More local councils are looking to improve their green credentials by improving their sustainability performance. But do they have the tools to measure results?
Councils provide a host of frontline services to local businesses and communities and represent our closest and most tangible experience of government. This means they are uniquely positioned to promote positive environmental behaviours among ratepayers and to model sustainability through their actions.
A quick scan of local government websites reveals that most councils are deeply engaged in local environmental issues.
What’s more, they demonstrate a high degree of accountability for sustainability outcomes by publishing annual state of the environment reports, as required by state and territory governments. These reports cover the local impacts of human activity in areas such as biodiversity, water, waste, energy, air and landscape.
What’s harder to tell is whether councils are making progress in their efforts to become more sustainable – surprisingly few published state of these environment reports contain objectives or indicators by which to measure councils’ sustainability performance.
This is a challenge facing many institutions.
Some councils will privately say they’re reluctant to set environmental targets because they feel they don’t have the tools and resources to succeed – especially when factors like temperature extremes, wind, rainfall and bushfires can dramatically raise water and energy use.
And one only has to recall the protracted debate over the setting of a national greenhouse gas emissions reduction target to be reminded of the difficulty in setting meaningful, achievable environmental performance targets. This was the same reluctance that plagued world leaders at the failed 2009 UN climate summit in Copenhagen.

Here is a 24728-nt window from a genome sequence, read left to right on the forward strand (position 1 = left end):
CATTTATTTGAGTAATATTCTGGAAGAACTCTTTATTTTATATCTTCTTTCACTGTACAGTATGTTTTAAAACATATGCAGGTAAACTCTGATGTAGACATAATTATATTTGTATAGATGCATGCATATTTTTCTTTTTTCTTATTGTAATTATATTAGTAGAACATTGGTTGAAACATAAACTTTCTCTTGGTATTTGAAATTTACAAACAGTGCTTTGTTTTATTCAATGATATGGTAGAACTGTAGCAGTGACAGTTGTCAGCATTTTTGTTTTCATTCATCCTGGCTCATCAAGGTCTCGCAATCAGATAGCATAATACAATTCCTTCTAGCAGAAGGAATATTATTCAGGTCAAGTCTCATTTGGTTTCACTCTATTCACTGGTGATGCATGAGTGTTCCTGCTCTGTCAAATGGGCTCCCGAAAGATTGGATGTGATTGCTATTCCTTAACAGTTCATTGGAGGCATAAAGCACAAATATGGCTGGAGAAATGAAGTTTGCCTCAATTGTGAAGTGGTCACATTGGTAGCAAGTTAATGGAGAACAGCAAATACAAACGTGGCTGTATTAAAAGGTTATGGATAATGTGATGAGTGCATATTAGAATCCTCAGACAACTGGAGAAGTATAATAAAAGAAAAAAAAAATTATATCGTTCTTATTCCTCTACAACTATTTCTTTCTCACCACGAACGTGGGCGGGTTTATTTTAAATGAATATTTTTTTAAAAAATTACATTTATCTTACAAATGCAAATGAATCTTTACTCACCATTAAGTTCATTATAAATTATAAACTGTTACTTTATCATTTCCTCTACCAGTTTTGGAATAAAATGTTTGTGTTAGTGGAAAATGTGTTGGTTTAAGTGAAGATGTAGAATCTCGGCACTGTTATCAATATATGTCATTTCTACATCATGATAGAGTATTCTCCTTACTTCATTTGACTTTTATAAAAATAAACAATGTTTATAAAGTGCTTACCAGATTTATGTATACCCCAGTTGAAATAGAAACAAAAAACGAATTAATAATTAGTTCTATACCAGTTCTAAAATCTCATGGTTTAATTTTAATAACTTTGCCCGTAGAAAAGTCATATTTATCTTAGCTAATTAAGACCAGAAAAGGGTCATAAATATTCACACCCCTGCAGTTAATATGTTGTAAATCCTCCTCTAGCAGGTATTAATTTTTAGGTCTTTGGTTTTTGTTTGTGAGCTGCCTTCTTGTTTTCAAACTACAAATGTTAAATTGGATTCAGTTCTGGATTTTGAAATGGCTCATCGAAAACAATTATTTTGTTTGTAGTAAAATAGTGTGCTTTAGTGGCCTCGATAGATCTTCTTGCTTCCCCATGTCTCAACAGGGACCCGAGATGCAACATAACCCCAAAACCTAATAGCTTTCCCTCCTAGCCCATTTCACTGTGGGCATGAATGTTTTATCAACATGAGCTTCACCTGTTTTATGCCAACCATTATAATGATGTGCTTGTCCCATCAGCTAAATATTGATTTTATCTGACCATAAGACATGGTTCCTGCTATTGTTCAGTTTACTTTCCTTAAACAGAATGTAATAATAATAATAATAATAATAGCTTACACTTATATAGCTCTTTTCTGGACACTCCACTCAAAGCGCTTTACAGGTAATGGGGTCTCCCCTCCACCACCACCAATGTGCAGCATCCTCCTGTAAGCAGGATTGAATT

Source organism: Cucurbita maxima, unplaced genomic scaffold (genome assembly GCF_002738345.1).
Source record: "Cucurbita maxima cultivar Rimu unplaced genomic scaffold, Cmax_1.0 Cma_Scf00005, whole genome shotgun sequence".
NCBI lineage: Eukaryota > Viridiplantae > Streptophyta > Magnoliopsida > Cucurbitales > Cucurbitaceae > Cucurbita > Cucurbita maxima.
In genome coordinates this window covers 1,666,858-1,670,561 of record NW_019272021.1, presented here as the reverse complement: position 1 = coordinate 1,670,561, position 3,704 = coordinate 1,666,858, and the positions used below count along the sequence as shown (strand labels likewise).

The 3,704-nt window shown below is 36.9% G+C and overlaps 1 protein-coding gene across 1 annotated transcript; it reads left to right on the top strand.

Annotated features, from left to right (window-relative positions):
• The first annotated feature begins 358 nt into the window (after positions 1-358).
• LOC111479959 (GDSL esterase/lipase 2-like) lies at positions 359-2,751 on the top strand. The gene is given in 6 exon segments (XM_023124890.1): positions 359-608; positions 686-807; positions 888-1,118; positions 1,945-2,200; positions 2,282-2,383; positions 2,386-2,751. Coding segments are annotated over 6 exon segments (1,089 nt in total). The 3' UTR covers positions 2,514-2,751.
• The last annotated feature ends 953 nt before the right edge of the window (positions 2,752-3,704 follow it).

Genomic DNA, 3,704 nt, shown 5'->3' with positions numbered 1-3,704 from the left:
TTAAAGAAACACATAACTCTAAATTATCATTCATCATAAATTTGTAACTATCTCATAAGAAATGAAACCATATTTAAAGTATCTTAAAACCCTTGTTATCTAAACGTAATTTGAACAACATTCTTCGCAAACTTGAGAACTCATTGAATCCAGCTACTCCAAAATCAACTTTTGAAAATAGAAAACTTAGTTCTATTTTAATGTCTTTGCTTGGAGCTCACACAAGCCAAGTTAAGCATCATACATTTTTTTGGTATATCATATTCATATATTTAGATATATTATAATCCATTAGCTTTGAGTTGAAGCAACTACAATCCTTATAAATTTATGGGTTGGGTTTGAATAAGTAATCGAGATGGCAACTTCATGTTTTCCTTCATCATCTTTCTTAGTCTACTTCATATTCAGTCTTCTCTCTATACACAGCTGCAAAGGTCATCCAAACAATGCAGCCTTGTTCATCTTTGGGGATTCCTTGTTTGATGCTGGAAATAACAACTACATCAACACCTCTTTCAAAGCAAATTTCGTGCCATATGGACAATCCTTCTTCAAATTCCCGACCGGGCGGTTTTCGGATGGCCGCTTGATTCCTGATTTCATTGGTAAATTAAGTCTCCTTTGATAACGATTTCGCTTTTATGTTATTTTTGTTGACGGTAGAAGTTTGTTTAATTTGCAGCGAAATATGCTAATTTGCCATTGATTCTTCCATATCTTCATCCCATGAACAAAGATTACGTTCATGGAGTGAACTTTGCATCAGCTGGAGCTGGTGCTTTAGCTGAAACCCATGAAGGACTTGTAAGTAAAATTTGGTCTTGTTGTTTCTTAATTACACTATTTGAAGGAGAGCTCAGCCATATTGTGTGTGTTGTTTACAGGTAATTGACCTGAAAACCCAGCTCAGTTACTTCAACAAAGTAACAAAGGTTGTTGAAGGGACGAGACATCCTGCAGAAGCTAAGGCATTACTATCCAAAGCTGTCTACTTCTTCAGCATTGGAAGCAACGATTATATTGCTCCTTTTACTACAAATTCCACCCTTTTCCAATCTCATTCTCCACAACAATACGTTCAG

A fundamental challenge facing institutions that are seeking to raise their green credentials is their ability to track and monitor underlying metrics such as use of water, electricity, fuel and gas, and outputs such as waste and carbon emissions.
For many institutions environmental data management and reporting are complex and time-consuming activities. This is especially true for large disaggregated organisations that many have numerous utility providers and a myriad of environmental data systems locked in isolated information silos that don’t talk to each other.
This diminishes the critical ability to measure – and therefore manage – one’s environmental performance with ease and confidence. Further, organisations that don’t have a clear picture of big ticket cost items like electricity, fuel and water cannot make informed decisions about where to target organisational efficiency programs. Nor do they possess ready access to data that permits them to assess the impact, payback period and return on investment of efficiency programs.
Sustainability management is a continuous process – not one that should be governed by annual data gathering and reporting activity. It requires an organisational ability to communicate and collaborate within and beyond organisational boundaries – with partners, customers and supply chains.
Rising energy prices, the looming carbon tax, and water conservation requirements mean that ad hoc reporting and legacy information systems are no longer sufficient for the strategic management of environmental resources.
As a result, numerous councils are adopting enterprise level technology that provides the ability to track, monitor and manage their environmental outcomes within a performance management framework.
For example, the Southern Sydney Region of Councils (SSROC) this year adopted CarbonSystems Enterprise Sustainability Platform (ESP) tailored drive the sustainability performance of SSROC members.
Commenting on the move to adopt technology, SSROC’s general manager Alan Northey said. “We see this as developing into a community resource to drive positive environmental action at a local level. In the tender documentation we were very clear that we wanted a software solution that was flexible and scalable enough to serve councils, small businesses and householders.”
“It means business owners and householders will have greater awareness of their environmental footprint, which could help drive down energy and water bills through well targeted home modifications and behavioural changes,” he said.
“ESP is a single scalable solution that accommodates households, small businesses and council operations. Councils get the power of a full service enterprise carbon and energy accounting platform, while households and SMBs get access to a simple, intuitive self service tool that provides easy-to-understand environmental information.”
Media contact: Dan Gaffney, m +61 411 156 015